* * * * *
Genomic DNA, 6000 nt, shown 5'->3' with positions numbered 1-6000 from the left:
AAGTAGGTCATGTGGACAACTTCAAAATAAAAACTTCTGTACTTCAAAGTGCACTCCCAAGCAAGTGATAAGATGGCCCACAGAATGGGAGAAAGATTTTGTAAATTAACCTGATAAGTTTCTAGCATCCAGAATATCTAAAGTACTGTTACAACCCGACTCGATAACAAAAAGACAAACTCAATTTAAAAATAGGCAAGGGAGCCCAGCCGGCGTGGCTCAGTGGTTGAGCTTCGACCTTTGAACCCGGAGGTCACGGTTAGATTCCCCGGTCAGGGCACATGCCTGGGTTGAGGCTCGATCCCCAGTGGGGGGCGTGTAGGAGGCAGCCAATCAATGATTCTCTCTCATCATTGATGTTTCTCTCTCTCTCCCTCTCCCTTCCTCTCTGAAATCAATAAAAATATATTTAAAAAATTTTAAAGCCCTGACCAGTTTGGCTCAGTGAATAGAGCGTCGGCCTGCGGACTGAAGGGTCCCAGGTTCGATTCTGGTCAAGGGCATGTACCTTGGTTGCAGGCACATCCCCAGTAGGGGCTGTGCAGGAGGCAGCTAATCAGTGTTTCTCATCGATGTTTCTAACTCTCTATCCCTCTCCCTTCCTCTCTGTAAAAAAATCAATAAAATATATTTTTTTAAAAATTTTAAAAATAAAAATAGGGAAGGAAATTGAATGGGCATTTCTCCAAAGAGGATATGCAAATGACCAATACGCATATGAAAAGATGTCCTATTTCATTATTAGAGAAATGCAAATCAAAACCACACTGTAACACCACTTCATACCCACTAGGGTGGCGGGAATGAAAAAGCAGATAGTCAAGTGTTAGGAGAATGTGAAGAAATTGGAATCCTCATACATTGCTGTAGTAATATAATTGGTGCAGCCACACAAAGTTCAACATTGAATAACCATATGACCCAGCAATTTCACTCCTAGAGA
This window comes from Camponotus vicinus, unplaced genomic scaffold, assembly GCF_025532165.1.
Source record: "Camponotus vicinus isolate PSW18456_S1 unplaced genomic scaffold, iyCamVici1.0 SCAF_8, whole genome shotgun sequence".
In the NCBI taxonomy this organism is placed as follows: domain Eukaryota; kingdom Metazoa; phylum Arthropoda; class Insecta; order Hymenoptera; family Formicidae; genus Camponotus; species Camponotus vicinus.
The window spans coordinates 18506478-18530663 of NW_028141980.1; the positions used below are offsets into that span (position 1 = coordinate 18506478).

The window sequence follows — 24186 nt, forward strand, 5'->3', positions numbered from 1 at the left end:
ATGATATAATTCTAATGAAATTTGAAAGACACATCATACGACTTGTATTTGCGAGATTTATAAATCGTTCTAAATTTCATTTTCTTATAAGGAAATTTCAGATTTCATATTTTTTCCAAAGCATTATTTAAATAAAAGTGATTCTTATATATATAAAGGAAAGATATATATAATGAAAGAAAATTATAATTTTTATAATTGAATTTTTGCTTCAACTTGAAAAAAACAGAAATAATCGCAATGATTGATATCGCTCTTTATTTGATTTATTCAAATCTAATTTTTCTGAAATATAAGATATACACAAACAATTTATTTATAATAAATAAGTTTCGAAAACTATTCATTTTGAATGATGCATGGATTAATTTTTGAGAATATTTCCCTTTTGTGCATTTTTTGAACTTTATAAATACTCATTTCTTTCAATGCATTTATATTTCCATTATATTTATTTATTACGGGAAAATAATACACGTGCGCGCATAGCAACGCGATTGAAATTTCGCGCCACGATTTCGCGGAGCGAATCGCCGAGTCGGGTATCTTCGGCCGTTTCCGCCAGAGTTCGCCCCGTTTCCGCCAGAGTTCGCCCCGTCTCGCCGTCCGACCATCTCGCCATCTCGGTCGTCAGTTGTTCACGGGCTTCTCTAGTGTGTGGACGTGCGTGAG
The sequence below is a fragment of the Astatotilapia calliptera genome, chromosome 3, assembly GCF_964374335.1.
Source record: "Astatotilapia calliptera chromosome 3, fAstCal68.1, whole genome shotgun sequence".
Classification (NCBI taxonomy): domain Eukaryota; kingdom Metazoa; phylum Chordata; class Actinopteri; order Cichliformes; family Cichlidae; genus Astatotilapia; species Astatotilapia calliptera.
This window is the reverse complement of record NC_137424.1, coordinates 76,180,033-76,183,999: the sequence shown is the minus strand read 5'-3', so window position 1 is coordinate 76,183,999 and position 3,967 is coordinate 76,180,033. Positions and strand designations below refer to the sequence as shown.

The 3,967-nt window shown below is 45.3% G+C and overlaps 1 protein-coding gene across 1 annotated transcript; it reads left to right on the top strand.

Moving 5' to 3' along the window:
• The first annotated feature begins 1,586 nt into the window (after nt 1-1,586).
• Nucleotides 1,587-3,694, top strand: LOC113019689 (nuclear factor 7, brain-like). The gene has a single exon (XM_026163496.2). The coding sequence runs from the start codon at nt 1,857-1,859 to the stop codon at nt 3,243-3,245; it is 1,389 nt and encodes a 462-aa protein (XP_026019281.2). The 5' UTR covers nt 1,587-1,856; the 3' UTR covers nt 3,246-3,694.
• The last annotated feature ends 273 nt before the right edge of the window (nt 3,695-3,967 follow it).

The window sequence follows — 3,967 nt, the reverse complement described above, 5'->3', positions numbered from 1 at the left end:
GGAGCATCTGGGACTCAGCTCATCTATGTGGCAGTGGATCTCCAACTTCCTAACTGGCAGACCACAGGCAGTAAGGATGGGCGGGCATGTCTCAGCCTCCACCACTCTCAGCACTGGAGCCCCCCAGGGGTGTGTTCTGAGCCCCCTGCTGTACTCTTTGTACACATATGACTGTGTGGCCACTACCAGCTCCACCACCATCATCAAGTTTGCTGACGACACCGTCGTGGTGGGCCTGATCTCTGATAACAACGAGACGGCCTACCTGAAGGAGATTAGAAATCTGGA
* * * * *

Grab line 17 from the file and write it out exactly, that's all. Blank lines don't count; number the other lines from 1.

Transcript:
• The last annotated feature ends 273 nt before the right edge of the window (nt 3,695-3,967 follow it).